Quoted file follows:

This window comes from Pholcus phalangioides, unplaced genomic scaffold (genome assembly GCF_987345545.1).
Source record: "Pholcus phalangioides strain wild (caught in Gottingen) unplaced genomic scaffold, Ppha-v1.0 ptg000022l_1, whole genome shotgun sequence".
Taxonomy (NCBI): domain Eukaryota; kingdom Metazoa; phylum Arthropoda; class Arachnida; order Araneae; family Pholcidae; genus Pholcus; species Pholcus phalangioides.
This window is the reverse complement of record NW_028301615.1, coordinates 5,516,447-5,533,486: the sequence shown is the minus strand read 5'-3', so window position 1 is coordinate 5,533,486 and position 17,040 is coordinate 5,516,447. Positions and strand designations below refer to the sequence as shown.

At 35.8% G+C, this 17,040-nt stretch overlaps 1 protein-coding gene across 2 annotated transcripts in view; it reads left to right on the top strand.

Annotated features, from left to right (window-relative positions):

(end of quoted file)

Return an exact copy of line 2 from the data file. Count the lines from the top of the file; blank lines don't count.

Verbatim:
Source record: "Pholcus phalangioides strain wild (caught in Gottingen) unplaced genomic scaffold, Ppha-v1.0 ptg000022l_1, whole genome shotgun sequence".